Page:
After the interview, I started to have cold feet. I had this intense feeling come over me – like a warning sign or something. They are going to make a mockery of me, I know they are. They are not going to get it. I considered just walking out. I rang my wife, concerned, and she recommended I call my best buddy who is ‘in the business’.
After a pep talk from Andy and the fact that his friend ‘Keith Teeth’ auditioned once and didn’t get shown, I got my confidence back, knowing full well this could go either way. FUCK IT. I am going to do it. And do it with full confidence!
Down I went to the backstage area for… yes… more interviews.
They filmed me ‘warming up’ – I was playing up to it but warming up like I meant business, doing cheesy poses, dancing, boxing – like I was about to have a bout with Tyson. I had my final interview with Ant and Dec who were lovely. And off I went….
The stage was huge – 3,000 people in the audience. A family audience. Like an audience you might see at a panto.
“Hello!” I yelled.
“Hello,” says Amanda Holden.
“What’s your name?” says Cowell.
“What’s your day job? Says Amanda.
“I work part time at the Royal Academy of Art.”
“Whoooooooooooo!” whooped the audience, assuming I was some hot shot impressionist or the next Damien Hirst.
“No, no I’m not an artist… I just charm affluent people into signing up to their membership scheme, where they get to see unlimited exhibitions,” I said in a cheesy ‘salesman’ voice. The audience laughed. The judges didn’t.
“What are ya gonna do?” asked Aysha Dixon.
“Something amazing and unique,” I said.
I said this because the producers told me to beforehand.
“Don’t say you’re a comedian, otherwise it will give it away,” said a producer, moments before I went on.
Alarm bells rang but I trusted them. Ah, I thought, the judges will get the irony and stupidity of the act and will get that I’m obviously taking the piss.
The music kicks in.
I run to the left and right waving my arms to get the audience to cheer. They did. 3,000. The sound was electric. Cowell looked at Amanda with a Look at this prick! expression.
I pulled out a bag.
I threw it in the air.
I could see Cowell in the corner of my eye looking at the judges unimpressed.
Cowell had buzzed. No surprise there.
5 seconds later
1 second later
5 seconds later
I lasted 25 secs, if that! I was shocked. I couldn’t believe they didn’t let me at least do one minute! I walked off stage thinking that’s what I had to do. Ant and Dec were waving at me saying “No, no” and pointing. I thought that they meant I should exit stage right, not stage left… So I did. I walked over to stage right, straight into cables and a tight corner.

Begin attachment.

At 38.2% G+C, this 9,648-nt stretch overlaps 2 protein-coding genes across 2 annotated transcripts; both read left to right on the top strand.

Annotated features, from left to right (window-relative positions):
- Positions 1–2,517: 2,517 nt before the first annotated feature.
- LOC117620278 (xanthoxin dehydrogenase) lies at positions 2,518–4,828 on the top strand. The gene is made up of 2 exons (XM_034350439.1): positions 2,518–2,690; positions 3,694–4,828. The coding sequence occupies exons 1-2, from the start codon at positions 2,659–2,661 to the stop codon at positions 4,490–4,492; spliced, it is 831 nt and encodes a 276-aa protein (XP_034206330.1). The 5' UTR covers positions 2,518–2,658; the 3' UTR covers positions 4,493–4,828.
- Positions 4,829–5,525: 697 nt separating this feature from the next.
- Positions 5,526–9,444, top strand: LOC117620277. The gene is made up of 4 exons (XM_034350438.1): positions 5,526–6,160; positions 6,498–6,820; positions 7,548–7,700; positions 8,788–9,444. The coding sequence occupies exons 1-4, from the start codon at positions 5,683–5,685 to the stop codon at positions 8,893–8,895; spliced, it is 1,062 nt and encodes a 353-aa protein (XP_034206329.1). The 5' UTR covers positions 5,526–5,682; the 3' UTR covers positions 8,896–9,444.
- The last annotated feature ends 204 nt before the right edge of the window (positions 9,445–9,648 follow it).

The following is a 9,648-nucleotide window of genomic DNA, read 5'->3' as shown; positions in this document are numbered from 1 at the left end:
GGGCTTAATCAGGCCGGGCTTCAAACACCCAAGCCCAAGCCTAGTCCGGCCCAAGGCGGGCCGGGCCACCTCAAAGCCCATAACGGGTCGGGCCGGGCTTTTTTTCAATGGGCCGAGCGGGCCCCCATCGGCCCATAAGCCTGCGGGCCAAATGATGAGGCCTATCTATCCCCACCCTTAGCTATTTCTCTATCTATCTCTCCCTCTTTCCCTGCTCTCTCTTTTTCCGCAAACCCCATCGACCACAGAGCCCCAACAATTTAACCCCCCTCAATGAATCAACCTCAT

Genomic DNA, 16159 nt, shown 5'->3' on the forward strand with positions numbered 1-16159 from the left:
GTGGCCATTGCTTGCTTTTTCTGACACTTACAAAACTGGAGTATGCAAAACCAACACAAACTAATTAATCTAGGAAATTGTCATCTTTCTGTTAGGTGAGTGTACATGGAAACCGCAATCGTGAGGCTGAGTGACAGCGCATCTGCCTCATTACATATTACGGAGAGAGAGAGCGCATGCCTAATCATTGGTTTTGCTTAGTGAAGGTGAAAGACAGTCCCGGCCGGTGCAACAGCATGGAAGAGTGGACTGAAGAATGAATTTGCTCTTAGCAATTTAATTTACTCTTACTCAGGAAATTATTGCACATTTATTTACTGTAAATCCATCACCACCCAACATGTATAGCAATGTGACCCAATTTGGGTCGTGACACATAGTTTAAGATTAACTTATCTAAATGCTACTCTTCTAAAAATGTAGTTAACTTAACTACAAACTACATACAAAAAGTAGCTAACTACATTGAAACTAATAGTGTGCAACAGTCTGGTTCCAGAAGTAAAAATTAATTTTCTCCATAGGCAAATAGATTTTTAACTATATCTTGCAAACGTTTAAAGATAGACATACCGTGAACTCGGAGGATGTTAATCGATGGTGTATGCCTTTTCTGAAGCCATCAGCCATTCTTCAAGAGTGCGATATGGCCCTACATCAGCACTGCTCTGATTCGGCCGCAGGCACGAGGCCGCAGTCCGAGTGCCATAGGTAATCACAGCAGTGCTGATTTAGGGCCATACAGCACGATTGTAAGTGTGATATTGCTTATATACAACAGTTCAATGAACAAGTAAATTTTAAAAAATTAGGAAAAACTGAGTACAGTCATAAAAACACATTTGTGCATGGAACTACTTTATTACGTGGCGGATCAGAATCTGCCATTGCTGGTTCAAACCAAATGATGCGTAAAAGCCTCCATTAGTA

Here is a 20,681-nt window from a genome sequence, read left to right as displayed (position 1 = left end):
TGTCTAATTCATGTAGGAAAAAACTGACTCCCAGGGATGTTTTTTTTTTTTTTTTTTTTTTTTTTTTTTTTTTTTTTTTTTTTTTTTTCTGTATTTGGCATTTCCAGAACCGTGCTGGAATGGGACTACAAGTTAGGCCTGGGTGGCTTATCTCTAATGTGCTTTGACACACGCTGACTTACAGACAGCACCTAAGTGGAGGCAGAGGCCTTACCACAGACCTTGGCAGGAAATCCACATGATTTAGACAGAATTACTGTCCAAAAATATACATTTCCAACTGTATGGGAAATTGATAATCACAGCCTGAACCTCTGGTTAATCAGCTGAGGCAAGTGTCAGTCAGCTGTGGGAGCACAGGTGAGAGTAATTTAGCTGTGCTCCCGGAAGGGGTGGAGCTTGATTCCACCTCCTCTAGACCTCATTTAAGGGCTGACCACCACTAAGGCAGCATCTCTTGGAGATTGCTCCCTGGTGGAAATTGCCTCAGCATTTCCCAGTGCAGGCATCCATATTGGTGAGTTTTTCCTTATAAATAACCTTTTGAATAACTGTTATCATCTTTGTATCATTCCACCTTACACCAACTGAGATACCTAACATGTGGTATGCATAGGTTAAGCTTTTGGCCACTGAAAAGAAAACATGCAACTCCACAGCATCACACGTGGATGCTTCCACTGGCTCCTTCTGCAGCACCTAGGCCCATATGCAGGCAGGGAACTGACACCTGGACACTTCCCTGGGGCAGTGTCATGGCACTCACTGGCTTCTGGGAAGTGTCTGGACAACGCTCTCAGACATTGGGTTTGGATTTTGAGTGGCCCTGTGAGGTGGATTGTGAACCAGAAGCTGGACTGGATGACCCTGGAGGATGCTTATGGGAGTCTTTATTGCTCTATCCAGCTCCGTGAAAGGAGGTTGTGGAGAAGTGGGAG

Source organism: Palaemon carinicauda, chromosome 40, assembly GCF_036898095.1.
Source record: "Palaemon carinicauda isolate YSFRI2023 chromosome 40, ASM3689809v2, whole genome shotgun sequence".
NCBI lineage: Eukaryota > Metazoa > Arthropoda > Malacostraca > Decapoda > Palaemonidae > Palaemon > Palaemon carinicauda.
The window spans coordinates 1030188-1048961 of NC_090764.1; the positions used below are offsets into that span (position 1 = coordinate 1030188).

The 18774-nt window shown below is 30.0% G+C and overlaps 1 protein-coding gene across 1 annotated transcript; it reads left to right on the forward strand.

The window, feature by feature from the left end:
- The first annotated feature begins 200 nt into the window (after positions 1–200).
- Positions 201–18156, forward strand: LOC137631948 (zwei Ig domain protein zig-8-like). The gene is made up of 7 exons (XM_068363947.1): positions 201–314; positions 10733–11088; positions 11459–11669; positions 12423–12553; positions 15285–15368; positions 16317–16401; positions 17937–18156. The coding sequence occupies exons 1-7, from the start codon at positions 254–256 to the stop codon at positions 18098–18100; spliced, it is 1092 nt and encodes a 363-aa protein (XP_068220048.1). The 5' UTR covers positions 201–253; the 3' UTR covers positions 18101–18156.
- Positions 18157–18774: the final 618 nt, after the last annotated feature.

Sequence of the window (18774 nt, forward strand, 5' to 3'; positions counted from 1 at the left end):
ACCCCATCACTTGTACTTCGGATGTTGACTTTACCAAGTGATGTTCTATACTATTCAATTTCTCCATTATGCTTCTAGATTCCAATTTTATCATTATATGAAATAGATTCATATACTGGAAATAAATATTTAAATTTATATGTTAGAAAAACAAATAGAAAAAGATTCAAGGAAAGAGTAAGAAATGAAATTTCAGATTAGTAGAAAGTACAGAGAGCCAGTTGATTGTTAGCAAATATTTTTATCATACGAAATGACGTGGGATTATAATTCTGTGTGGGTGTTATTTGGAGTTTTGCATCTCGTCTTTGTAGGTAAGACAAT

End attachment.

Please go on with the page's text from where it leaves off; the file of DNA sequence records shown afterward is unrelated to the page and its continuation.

“Fuck!” I muttered.
“Not that way” barked the sound guy.
I walked out from stage right and went upper stage right to another exit.
“No, no, no!” cried a production assistant. “Go back to the centre on the cross. The judges want to talk to you!”
“Ohhh… OK. Shit.”
The audience started to boo me a little bit but stopped.
Cowell was shaking his head with a Who is this idiot? expression. Even David Walliams looked unimpressed. I was surprised as I actually thought David would like my act.
“Jody, are you serious?” said Cowell.
“Nooooo!” I cried. “It’s meant to be daft. It’s meant to be so serious, it’s funny!”
All the judges faces had dropped. They ACTUALLY believed I genuinely thought that my act WAS amazing with NO irony.
“But I fought ya went to Academy Royal.. Art or summink,” said Alesha Dixon.
“That’s just a job. I’m a comedian. I’ve performed many times at the Edinburgh Fringe.”
David Walliams shuffled.
“It’s not good, Jody,” barked Cowell in way that reminded me of doing a clown workshop where the teacher would say you are awful.
“How can you not like it? Floating bags are amazing,” I said sarcastically. “Look…”
I floated a bag. The audience cheered. I pulled another bag out of my pocket. The audience roared. I pulled another out. They roared loudly. And another. And Another. The audience were going nuts, cheering me. The judges looked stony faced.
“You see,” I said, “the audience like it!”
“Well I don’t,” said Cowell. “It’s a No.”
The rest followed suit. Four Nos. I left the stage to big applause.
I was gutted. I wasn’t given the chance to do the full act but was pissed off that I was told not to say I was a comedian. I felt set up. I believe the producers knew the judges would smash me down. If I had said I was a comedian, it might have been different.
I was rushed up stairs for more interviews. I sat down in a bit of a daze.
“What’s your name?” said the presenter.
I had repeatedly said my name and occupation, where I lived so many times… I’d had enough.
“Sorry, but I have had enough now. I’m leaving. I am fed up. I’m so tired. I’m done.”
I packed up and left, being chased by the crew, trying to persuade me to have my ‘final say’ so that I could say: “The judges were wrong.”
“No no no…” I said in a huff, “cos it will only mean I would criticise the producers for building me for up for the judges to bash me down… and you’ll edit it the way you want.”
And off I went… crew still trying everything they could to get my ‘final reaction’.
I was so happy to leave.
It was a bizarre experience.
It wasn’t me at all.
I did chuckle to myself on the way home though.